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From the Publisher, Summer 2024

Dear Readers,

Welcome to your Summer issue of Princeton Magazine.

Normally, this letter would come from Editor-in-Chief Lynn Adams Smith, but given my long life in Princeton, Lynn thought that I would be a better person to review this issue of the magazine with you. Rather than the usual summary of what you can expect to read in the pages that follow, I thought I would write this letter as a more personal recollection of experiences related to the stories in this issue.

With “The Saga of Jasna Polana,” I had a very good friend, Carl Abrams, who was the electrical contractor on the project. Carl was very proud of the electrical control room in the basement of Jasna Polana and he wanted me to see it. So, he invited me to lunch and a tour of his workmanship. We drove into the courtyard of the mansion, parked, and as we were walking toward the house we saw a furniture truck with workmen unloading a spectacularly beautiful dining set of a table and 12 very elegant chairs.

I saw Carl’s electrical control room, was suitably impressed, and then we spent an hour walking through the house. As we were returning to the car, we saw the men loading that beautiful dining set back into the truck. I asked, “How come?” and the driver of the truck said Mrs. Johnson told him, “Get that crap out of here and fast! I don’t like it!” I won’t repeat the other four-letter words that he said had come with that instruction!

In “Forward Thinking Innovators from New Jersey,” you’ll see that I provided a lot of the material and am quoted in the article. What I would like to add in this letter is that my father was an amazing artist and, working with pastels, everything he drew was a very accurate rendition, including a portrait of my mother that now hangs in the gallery named for her at the West Windsor Arts Center.

Cookbook author Mary Abitanto has written “Turning Toward a Healthier Lifestyle Through Mindful Nutrition,” which includes some terrific recipes. During last month’s Reunions Weekend, as President of the Princeton Class of 1959, celebrating its 65th reunion, University President Chris Eisgruber presented me with a book, How We Age: The Science of Longevity, by Coleen T. Murphy. It’s all about how to live longer, perhaps to 100!

In “Grazing Through the History of Central New Jersey Dairy Farms,” you will learn about Walker-Gordon Farm and its modern concept of producing milk that was healthy and safe through an assembly line approach, which ended with an amazing machine known as the Rotolactor.

What the story doesn’t tell you, but I will, is that the Rotolactor was where undergraduates, including yours truly, took their dates at 2 a.m. after every bar and restaurant in Princeton had closed. After all, women were not allowed in the Princeton dorms after 7 p.m. and, if you got caught breaking that rule, you were promptly expelled. So why not spend the rest of the night watching cows getting milked!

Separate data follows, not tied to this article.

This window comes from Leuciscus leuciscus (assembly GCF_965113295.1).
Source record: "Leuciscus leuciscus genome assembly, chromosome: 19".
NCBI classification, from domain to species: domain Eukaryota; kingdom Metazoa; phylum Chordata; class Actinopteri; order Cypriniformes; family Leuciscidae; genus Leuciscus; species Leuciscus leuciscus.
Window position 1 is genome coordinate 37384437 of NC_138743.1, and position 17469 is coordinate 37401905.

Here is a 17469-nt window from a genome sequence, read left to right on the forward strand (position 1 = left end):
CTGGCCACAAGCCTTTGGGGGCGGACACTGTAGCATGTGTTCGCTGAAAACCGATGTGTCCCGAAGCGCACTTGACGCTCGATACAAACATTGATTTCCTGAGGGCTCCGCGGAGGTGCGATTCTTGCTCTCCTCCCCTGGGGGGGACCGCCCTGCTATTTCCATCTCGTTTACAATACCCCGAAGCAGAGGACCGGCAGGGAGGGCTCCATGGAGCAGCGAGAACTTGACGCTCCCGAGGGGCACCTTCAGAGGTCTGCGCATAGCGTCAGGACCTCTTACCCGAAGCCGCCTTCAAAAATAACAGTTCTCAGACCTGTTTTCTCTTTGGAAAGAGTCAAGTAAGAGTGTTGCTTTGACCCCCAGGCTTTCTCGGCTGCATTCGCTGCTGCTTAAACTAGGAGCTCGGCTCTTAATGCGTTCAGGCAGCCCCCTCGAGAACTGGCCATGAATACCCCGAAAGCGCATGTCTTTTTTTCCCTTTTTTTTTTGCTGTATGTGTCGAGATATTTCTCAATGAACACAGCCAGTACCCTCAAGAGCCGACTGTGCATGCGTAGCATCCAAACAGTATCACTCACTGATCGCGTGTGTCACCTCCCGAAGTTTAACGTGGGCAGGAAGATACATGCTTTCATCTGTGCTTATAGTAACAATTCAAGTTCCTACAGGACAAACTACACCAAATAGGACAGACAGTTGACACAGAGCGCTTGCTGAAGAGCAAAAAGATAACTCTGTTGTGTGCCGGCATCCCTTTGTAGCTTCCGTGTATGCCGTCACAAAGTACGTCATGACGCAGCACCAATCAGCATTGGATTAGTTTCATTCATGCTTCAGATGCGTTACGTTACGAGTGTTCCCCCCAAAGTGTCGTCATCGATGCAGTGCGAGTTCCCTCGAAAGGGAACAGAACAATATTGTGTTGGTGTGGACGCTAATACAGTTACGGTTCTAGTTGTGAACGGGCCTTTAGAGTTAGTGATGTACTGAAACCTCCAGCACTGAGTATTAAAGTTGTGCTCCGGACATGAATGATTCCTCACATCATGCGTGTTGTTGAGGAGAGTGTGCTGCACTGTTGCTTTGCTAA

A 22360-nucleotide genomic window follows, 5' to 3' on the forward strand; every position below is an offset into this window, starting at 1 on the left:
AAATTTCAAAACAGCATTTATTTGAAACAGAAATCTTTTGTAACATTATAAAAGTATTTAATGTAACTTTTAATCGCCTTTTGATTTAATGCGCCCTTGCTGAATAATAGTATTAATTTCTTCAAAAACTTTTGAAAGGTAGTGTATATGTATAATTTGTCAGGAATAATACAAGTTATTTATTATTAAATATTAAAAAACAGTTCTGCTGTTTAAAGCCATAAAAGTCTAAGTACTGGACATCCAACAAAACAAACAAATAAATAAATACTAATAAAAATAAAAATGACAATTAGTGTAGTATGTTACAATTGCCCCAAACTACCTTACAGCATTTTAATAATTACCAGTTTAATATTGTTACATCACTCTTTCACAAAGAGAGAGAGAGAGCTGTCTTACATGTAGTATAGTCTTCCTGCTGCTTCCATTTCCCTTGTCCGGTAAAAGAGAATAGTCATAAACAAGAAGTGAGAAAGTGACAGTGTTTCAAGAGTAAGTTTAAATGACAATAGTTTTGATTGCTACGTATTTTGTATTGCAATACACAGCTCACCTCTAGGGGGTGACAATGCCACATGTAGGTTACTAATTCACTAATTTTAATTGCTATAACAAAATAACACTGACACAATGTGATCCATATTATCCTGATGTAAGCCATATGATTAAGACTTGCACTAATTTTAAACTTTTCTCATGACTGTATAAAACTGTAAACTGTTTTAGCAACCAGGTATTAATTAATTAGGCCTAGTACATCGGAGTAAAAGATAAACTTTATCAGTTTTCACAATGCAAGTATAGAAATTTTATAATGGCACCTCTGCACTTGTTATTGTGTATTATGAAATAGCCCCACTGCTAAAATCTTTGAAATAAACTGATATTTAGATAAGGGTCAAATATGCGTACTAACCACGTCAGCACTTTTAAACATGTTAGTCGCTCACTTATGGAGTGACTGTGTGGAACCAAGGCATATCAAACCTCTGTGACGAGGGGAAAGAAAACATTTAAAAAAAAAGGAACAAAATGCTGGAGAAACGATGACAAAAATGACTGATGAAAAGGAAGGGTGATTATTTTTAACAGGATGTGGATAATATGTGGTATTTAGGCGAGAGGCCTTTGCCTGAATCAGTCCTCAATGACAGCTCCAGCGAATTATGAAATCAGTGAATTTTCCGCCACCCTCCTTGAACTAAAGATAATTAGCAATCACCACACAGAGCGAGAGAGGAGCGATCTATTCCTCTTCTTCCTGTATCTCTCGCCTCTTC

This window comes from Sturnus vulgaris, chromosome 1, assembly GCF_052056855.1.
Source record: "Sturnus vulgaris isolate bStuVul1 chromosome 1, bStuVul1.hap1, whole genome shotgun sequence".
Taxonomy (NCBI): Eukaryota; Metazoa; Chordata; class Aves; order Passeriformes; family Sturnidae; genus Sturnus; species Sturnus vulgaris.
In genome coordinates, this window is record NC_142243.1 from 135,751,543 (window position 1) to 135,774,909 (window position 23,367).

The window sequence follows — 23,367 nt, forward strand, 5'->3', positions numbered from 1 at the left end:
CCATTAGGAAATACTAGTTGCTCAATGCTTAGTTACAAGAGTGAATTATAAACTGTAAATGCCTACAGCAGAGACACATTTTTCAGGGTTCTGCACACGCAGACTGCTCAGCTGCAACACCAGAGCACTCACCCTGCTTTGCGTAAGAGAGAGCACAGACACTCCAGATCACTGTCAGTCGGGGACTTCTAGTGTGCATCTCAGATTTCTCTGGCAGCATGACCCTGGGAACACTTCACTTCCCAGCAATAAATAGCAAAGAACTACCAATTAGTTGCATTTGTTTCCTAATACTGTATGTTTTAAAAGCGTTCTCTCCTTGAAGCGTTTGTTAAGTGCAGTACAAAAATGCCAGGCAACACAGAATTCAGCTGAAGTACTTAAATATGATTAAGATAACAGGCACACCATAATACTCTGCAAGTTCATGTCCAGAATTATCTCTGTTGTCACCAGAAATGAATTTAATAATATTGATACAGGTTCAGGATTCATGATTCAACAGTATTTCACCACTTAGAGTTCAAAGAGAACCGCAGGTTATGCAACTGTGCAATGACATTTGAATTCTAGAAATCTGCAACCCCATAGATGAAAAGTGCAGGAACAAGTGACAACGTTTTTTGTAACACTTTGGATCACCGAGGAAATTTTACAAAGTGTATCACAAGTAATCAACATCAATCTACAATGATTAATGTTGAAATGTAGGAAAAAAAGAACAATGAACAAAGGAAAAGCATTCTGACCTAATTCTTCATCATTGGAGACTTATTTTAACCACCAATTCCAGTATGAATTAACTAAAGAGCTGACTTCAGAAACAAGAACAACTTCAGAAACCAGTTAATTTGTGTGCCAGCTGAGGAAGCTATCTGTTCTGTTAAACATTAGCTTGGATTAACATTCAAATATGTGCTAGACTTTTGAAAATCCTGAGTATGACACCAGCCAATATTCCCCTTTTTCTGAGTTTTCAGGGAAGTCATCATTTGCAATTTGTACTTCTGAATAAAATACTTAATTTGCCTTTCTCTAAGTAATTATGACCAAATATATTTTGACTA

Dairy farms may be part of our history, but “3D Printing: At the Digital Forefront of Creative and Technological Design” is definitely part of our future. As architects we used to build models out of cardboard, and more permanent models for marketing or historic displays were made with basswood. The job was usually assigned to summer interns or graduates just out of school. Today’s graduates are so digitally savvy that computers build the models for them.

A few years back my office had a huge pre-Christmas presentation of both boards with drawings and a model. On a Saturday I was Christmas shopping at a mall and saw two kids and the young designer to whom I had entrusted the entire presentation. I asked, “What are you doing here? Who’s working on our presentation?” His response was, “I’ve got four computers doing the renderings, and the 3D printer will have the model done by 2 a.m. tonight!”

I don’t have any stories about Rex Goreleigh except that he was very approachable by all students. One day, on a bike ride, I dropped into a really cool abandoned industrial shop on the D&R Canal in Griggstown. It was Goreleigh’s studio at the time. He could not have been more cordial, and it was there that I learned that he knew how to accurately imitate every possible painting style.

Stuart Mitchner’s Book Scene about oceans is truly amazing, and you can spend all summer reading on the beach with what Stuart has reported and recommended.

My only personal connection with that topic was my MFA thesis at Princeton on the design of a National Oceanographic Center for Woods Hole, Mass. It was a design based on educating the public through entertainment. The AIA chose it as the Best Thesis in the country and it was displayed in Washington, D.C., for the summer of 1961.

In closing, you must visit Lynn Adams Smith’s “A Well-Designed Life” pages. On page 78 you will see a beautiful woven chandelier. Please then go to the Table of Contents on page 6 and see how our Art Director, Jeff Tryon, has linked that chandelier with the sweater worn by Barbara Johnson. That is why he is our Art Director!

Please forgive the very personal aspects of this letter and get into enjoying reading the articles themselves. That’s what Lynn and I really hope you will do. Enjoy our writers’ efforts along with your summer.

Respectfully yours,

J. Robert Hillier, Lh.D., FAIA

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